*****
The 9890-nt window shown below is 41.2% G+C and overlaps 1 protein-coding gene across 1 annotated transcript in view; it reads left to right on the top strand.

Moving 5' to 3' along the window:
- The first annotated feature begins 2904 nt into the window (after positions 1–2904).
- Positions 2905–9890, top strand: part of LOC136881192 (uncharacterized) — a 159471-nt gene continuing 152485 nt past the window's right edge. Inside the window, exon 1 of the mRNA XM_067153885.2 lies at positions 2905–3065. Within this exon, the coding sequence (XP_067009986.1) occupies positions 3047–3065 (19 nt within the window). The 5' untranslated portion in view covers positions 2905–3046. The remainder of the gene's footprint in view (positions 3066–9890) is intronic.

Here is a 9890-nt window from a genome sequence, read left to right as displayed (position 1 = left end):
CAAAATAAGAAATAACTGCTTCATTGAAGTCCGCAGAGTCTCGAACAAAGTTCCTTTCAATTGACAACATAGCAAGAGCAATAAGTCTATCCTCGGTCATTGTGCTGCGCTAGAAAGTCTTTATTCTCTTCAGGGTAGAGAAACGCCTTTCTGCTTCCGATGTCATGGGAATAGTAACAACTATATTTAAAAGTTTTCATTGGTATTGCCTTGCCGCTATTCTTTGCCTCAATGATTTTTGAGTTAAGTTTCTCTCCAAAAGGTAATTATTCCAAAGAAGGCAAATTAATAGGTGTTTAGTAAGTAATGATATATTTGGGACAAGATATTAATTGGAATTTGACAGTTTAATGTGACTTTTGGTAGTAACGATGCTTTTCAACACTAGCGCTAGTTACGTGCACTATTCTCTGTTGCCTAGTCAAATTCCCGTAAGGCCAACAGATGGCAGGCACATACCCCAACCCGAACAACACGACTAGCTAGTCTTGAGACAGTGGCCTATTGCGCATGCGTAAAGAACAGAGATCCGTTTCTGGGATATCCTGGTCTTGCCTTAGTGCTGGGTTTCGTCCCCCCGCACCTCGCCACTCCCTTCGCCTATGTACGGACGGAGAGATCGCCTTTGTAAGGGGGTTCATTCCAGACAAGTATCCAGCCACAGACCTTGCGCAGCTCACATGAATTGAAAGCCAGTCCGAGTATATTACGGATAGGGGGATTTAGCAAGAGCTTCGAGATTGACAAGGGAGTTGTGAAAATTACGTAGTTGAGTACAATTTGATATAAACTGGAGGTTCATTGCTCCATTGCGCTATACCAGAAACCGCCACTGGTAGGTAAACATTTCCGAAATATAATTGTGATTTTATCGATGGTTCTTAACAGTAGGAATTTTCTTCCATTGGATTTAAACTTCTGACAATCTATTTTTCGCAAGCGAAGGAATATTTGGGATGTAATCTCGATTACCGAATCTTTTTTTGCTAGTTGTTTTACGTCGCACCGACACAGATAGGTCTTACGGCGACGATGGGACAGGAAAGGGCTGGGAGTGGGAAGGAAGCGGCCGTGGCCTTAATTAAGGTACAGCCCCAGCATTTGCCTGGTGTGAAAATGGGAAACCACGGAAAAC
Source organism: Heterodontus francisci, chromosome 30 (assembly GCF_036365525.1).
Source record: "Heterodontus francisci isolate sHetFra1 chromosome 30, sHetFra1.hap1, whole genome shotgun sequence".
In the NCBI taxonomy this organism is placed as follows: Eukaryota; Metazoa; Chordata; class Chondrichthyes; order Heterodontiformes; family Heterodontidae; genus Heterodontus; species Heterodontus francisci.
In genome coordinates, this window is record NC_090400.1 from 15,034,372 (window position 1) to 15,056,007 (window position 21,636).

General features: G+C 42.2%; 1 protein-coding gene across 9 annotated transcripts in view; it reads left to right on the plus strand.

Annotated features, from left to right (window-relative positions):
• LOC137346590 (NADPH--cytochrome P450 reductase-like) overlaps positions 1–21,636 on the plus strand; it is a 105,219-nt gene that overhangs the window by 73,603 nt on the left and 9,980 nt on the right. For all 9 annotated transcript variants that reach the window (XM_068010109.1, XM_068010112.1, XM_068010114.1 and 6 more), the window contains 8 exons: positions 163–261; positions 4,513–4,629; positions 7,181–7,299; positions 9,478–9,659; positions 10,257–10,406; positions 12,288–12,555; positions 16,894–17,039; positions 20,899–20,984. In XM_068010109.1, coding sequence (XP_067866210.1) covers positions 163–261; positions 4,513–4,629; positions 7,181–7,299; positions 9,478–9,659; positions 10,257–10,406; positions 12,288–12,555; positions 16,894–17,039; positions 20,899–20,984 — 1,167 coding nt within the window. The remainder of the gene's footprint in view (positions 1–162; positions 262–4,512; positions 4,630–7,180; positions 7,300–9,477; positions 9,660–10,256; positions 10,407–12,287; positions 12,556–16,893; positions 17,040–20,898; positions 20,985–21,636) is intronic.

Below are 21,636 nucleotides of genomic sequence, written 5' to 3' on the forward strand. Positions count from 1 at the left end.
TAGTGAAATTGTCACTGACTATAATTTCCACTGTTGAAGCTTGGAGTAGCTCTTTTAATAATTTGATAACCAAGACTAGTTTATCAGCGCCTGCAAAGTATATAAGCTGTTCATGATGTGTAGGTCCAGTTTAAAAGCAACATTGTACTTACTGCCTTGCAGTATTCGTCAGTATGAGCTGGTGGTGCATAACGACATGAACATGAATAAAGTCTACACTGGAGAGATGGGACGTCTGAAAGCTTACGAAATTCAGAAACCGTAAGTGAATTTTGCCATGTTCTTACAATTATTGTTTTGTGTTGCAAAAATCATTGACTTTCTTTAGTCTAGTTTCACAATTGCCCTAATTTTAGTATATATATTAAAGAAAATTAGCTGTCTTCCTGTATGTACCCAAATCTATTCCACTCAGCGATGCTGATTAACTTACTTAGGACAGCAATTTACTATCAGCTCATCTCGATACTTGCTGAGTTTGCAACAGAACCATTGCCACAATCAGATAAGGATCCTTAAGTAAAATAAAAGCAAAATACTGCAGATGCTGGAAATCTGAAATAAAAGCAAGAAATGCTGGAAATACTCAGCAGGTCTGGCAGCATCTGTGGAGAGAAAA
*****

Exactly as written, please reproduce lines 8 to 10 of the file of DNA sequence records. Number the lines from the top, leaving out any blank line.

Source record: "Heterodontus francisci isolate sHetFra1 chromosome 30, sHetFra1.hap1, whole genome shotgun sequence".
In the NCBI taxonomy this organism is placed as follows: Eukaryota; Metazoa; Chordata; class Chondrichthyes; order Heterodontiformes; family Heterodontidae; genus Heterodontus; species Heterodontus francisci.
In genome coordinates, this window is record NC_090400.1 from 15,034,372 (window position 1) to 15,056,007 (window position 21,636).